While the morning fog is a deterrent for some, for me it’s an open invitation.

Like a welcomed smokescreen for a fugitive who is on the run, the thick fog obscures my view of other students, allowing me to stay in my own world for just a bit longer.

Most of the time I speed across the green, breezing past the hoi polloi with their expensive backpacks and bags, their canned laughter that hides insecurity beneath a Continue reading




1.  fatty, oily
1b. smooth and greasy in texture or appearance
2. plastic
3. insincerely smooth in speech and manner

Five-course dinners, trips to Paris? There wasn’t much to dislike about Garreth. He impressed parents easily, was good natured, talented, incredibly successful at his job and his taste in jewelry was impeccable.

Minah and Garreth had met in Chicago at what she expected to be just another routine conference for chemists. As soon as she met the Brit’s gaze, she quickly regretted her low expectations for that week.

Tall, handsome, and a panelist in three different sessions, Garreth had proceeded to lightly sweep Minah off her feet, beginning with his breakdown on the need for more women in science to their private conversations in between panels about how he’d enjoy traveling more if it included companionship.

It wasn’t until six months into their long-distance relationship–which caused them to meet around the globe–that Minah noticed the distinct unctuous feeling she got every time Garreth was around his friends. The sweet, caring man she had come to know would become her own personal cigar-smoking Mr. Hyde who bragged on his studies and seemed to care less about others.

The first time it happened Minah figured it was some strange anomaly caused by the lack of sleep and jarring time change. The second time she noticed the slight shift happened around his fellow colleagues who were extremely impressed with their own research. By the third time Mr. Hyde visited, Minah had enough evidence logged to make a critical decision.

That night she excused herself from the self-congratulatory conversation downstairs in the hotel’s restaurant, quietly ignoring comments about “all the science talk being over the little lady’s head,” and made a quick stop by the hotel room to grab her things and leave a note. With a few taps on her phone she updated her flight before reminiscing about the months since they first met and what she was releasing.

She wondered what her family and friends might say as the full weight of her decision settled heavily in her chest.

Minah looked out over the city from the back of the taxicab rushing her to the airport. The sun had set long ago, causing the city to sparkle against the night sky.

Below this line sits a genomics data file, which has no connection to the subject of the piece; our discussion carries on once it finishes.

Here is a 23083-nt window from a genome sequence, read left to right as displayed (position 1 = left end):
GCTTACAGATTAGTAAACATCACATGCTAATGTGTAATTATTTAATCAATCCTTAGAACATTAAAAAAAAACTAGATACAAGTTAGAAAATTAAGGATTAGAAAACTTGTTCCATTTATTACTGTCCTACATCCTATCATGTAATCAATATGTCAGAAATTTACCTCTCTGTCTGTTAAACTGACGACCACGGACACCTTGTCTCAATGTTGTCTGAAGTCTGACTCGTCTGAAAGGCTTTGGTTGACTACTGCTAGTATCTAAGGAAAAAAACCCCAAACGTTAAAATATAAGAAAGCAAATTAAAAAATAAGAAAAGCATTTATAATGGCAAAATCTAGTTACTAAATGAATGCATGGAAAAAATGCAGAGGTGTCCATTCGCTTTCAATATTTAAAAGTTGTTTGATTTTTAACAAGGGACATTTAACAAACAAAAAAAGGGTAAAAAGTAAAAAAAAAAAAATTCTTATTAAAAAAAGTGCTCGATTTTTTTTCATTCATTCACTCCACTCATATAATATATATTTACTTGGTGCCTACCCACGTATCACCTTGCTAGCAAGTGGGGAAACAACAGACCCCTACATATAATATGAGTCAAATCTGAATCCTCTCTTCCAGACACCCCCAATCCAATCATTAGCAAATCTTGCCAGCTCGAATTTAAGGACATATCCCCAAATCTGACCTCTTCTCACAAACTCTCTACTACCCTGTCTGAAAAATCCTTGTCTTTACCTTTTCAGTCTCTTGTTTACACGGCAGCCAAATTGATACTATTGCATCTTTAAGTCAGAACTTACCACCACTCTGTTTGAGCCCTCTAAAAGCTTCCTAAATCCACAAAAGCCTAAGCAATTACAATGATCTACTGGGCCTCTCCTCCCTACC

An idea came to her causing slight droplets of hope to wear away the heaviness within.

There’s always next year’s conference, she thought. And I’ll attend with extremely high expectations this time.


*This post was inspired by Merriam-Webster’s Word of the Day, because they updated their webpage first.



1. to subject to the action of an electric current especially for the purpose of stimulating physiologically
2a. to stimulate or excite as if by an electric shock
b. to react as if stimulated by an electric shock
3. to coat (iron or steel) with zinc; especially : to immerse in molten zinc to produce a coating of zinc-iron alloy

Daniel now knew the game well. He had observed others throughout the last two years, noticing their subtle moves to win favor with just the right people. It was worse than chess–the quick, calculated repositioning of friendships as his competitors engaged in the right conversations to secure their success.

With fewer connections and less willingness to entertain the interest of others, Daniel knew he was the clear underdog.

He was hoping to galvanize enough support to make an early bid for Mark Espinoza’s former position. He approached many, but few talked and even fewer listened.

Frustration kept him planted as he tried to figure out a plan to move up in the polls before next week’s deciding vote.

He noticed a pair of bright red size 7 converse move past him, attached to Continue reading



  1. British Dialectto lurk out of sight.


As hard as he tried not to, Devon had a tendency to miche whenever Paula came round. Her curly raven hair, her bubbly laughter, the way she smiled with her eyes… everything about her seemed to steal his thoughts right out of his head.

Every evening he would go for a quiet walk before going back to his room and sitting down at his desk to eat a takeout dinner. He would ponder all the things he should’ve said when Paula was so kind to say good morning before class started, or ask him how he was adjusting to university life.

Instead of giving an intelligible answer to her direct queries, he would often stare blankly, excuse himself and relocate to a safe area that was outside Paula’s gravitational pull. It was only after he was some distance away that his thoughts would begin to return to him, coherent and grounded in reality.

He mentally chastised himself, as he Continue reading